Russian version of Vietnam’s famous chronicle launched

An eight-volume Russian version of “Dai Viet su ky toan thu” (Complete Book of the Historical Records of Dai Viet), a famous chronicle of Vietnam, has been translated from the Han (Chinese) language and debuted.

The Institute of China and Contemporary Asia under the Russian Academy of Sciences held an event on March 15 to introduce the Russian version, a work by a team of five scholars.

In his remarks, Kirill Vladimirovich Babaev, acting Director of the institute, said this scientific work is significant to not only the study of Vietnam in Russia but also the development of the two countries’ relations.

The work is the most important of its kind to the Oriental studies in Russia in recent decades, he noted.

Talking to the Vietnam News Agency, senior researcher Andrey Lvovich Fedorin, head of the translation team, said the first ideas and steps of this project was made in the 1990s, and it took 30 years to complete the work.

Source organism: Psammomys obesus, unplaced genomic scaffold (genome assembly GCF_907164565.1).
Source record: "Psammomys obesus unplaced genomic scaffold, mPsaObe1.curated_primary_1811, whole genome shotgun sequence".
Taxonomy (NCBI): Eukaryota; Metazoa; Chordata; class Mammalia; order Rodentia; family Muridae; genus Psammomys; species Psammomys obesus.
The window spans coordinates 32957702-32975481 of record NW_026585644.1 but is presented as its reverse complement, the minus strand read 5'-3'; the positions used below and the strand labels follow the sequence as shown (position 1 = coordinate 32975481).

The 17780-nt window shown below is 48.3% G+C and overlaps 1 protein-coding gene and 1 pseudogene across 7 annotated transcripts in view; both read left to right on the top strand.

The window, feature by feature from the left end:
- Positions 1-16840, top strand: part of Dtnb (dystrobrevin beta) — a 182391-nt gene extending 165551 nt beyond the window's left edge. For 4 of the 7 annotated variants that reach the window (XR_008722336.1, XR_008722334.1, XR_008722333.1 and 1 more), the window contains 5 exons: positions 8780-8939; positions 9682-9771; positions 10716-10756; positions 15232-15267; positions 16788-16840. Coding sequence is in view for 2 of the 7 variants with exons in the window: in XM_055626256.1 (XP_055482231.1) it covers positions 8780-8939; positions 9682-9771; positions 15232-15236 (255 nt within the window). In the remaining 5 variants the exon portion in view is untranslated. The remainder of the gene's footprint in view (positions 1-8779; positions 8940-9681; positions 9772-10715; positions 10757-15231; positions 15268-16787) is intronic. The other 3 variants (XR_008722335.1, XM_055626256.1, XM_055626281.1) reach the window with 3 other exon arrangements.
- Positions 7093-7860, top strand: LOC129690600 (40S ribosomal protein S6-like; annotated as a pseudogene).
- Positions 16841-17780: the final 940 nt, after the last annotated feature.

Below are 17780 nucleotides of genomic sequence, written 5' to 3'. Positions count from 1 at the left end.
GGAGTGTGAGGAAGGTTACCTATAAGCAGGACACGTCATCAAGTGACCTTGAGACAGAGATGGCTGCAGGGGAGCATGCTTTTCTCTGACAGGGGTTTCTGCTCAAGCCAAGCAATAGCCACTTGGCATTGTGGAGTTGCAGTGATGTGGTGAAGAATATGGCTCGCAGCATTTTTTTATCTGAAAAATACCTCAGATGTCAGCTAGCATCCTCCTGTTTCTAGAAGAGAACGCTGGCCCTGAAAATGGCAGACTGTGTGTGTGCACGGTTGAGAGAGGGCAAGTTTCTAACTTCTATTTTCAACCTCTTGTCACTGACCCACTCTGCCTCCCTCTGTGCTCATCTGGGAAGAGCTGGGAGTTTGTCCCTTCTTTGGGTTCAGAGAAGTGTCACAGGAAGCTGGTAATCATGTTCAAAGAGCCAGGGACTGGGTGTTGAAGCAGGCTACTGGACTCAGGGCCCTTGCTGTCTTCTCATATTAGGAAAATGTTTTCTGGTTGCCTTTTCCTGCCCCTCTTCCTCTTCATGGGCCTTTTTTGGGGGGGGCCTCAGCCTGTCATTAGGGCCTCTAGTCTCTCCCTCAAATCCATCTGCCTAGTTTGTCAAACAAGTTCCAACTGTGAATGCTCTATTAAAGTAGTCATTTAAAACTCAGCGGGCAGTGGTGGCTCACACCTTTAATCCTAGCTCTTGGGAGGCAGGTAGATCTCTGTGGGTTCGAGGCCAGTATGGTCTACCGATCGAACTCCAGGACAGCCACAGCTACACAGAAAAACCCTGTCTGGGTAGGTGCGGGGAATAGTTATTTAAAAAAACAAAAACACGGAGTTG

The translation of such an important history book was a highly difficult task, but his team applied themselves to the work with their passion for the Vietnamese history and the wish to bring the knowledge closer to readers in Russia, he added.

Assoc. Prof. Elena Yakovleva Aleksandrovna from the Moscow State Institute of International Relations said the eight volumes will serve as textbooks at universities of Russia, and that many issues mentioned in the chronicle are still relevant today.

“Dai Viet su ky toan thu” was first compiled by historian Ngo Si Lien as ordered by King Le Thanh Tong in the 15th century. It was later amended and supplemented by other scholars.

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